I thought traders as a group would love CBs. I remember that I read somewhere that one very good rule of thumb for professional investors is to do the opposite of what the central banks around the world are doing. they are dumb, backwards-looking, herd-like investors who consistently destroy value for their “shareholders".

Anonymous said...

the buying in global, particularly US fixed income, is levered hot money getting stopped out of risky assets and parking the proceeds in short end of the curve. im fading this pretty aggressively by selling call spreads on EDH9 and buying z8z9 around 40. unfortunately i've bearish option positions on last couple weeks before this week's hot-money rally. price action post-payrolls is somewhat encouraging as well

Medium term, negative real rates got us into this mess by US government basically pushing people to dissave and lever up to buy assets. Greenspan keeping and even cutting one 25 in summer 2003 when there were clear signs things heating up and keeping rates there another year was biggest monetary policy of decade in my view, NOT cutting aggressively in 2001. Also, if you accept the premises that Fed has a growth mandate over last year during the crunch, then oil going down is growth positive and should put an offer into bonds.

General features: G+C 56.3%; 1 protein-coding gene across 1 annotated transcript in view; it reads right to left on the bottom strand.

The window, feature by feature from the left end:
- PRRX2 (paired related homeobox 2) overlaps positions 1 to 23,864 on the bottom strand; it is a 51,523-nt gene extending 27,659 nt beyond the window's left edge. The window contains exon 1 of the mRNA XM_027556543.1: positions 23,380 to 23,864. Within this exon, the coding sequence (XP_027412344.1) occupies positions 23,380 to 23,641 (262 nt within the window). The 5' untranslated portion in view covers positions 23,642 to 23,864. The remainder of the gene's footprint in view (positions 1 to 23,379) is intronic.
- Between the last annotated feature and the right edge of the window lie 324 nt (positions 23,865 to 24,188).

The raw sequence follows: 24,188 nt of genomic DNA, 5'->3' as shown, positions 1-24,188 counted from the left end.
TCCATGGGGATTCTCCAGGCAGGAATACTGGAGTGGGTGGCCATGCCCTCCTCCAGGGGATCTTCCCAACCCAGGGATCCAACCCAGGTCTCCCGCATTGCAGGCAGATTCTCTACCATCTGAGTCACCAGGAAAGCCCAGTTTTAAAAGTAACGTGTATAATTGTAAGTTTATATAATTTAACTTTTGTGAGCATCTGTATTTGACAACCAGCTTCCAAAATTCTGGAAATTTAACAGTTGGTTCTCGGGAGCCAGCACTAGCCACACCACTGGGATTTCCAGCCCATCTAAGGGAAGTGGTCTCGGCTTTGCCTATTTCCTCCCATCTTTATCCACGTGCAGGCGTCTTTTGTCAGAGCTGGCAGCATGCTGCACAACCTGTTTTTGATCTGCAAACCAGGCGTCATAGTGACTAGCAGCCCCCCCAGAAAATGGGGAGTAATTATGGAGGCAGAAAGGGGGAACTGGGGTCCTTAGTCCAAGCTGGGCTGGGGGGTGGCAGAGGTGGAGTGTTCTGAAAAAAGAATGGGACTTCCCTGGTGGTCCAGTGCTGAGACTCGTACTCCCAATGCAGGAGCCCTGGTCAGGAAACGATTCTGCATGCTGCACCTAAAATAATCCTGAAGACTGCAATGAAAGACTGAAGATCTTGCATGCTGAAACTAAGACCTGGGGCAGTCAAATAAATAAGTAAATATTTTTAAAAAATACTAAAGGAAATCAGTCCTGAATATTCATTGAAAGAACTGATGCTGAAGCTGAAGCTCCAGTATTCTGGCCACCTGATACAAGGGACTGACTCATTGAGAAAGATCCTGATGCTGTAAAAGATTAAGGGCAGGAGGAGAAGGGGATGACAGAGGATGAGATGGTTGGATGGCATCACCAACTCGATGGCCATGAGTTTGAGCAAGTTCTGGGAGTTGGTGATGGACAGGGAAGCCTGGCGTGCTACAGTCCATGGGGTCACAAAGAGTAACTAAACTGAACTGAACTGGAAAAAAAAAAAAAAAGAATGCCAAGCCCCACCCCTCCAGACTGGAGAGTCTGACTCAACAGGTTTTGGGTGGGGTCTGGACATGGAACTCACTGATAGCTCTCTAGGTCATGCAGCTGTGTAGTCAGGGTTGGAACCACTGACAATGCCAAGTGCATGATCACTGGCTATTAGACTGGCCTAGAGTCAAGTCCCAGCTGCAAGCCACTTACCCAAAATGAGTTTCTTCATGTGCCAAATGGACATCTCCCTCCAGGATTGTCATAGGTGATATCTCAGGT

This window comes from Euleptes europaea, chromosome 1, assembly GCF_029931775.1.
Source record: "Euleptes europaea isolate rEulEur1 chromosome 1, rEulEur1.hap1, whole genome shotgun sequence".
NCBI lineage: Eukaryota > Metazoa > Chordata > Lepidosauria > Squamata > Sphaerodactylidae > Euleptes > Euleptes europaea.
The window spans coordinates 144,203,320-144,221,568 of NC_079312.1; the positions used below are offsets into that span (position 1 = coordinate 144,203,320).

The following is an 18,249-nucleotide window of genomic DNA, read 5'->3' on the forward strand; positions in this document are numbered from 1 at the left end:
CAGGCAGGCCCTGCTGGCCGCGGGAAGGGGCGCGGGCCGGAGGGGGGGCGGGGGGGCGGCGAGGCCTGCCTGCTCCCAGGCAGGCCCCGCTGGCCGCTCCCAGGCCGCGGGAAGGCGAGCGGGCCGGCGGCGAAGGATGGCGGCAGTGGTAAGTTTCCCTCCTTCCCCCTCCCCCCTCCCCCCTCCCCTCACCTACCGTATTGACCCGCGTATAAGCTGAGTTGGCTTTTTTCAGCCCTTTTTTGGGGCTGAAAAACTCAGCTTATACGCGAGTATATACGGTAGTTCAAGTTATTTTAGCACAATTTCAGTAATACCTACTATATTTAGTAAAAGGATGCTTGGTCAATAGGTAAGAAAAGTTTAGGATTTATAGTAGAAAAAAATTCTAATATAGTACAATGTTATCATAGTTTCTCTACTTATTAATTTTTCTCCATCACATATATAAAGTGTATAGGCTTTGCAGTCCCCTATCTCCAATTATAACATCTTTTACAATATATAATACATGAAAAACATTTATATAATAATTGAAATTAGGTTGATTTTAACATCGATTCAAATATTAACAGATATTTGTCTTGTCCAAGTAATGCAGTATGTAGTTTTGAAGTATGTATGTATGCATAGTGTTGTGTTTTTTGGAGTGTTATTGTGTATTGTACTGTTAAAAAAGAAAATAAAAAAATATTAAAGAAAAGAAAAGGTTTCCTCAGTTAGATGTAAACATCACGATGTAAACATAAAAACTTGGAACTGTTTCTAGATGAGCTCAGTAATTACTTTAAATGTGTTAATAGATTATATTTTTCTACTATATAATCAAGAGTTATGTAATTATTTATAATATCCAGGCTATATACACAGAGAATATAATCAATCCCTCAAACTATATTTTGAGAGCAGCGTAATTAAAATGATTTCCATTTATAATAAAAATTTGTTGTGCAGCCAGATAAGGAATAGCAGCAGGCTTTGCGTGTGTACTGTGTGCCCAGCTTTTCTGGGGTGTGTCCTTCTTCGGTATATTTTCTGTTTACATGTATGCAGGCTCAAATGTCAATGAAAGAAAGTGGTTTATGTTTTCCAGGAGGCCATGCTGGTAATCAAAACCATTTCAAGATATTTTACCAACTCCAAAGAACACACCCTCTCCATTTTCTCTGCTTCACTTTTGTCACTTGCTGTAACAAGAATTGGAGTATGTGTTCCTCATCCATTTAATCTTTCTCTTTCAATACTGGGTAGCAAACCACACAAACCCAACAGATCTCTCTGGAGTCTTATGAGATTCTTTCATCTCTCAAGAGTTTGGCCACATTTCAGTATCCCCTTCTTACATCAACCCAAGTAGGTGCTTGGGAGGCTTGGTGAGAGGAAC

Anonymous said...

Reading posts and comments gives me many ideas to research this weekend, esp in USD and Euro govvies. Thanks MM and all. US equity market here seems unable to find a bottom even though the bad news coming out has been long anticipated. In the tattered financials, LEH is under $15 and MER is close to $25, down 50% in 6 months. I wonder if MER will join LEH in sinking below the waves?

Anonymous said...

Article on Chinese CB was fascinating. I otherwise had missed it, so thanks for including the reference and the link. Any opinions about whether the Chinese will stop/reduce buys of US bonds? Are they in too deep to do so?

Anonymous said...

Appreciate you commenting on Mrs. Watanabe & Co.

Thinking it might happen eventually, I was fortunate enough to catch much of the aggressive move down on EUR/JPY yesterday. I'm beginning to wonder if the carry unwinding is pretty much played out now. All is not lost for Mrs. Watanable & Co. though as it appears the Japanese stock market is going to allow her to speculate in 25 additional currencies starting October 1st(including the Turkish Lira, Brazilian Real & Mexican Peso)

Although outside my purview...it seems a bit early to get long equities. Maybe certain cyclicals but as a whole I expect equities to take another lurch down before investors capitulate and throw in the towel. Vulture funds certainly seem to be circling carcass like beaten down assets but I haven't seen a lot of conviction yet. It's striking that anyone can be sanguine about equities in the face of what will probably be an atrocious 3rd qtr. earnings season.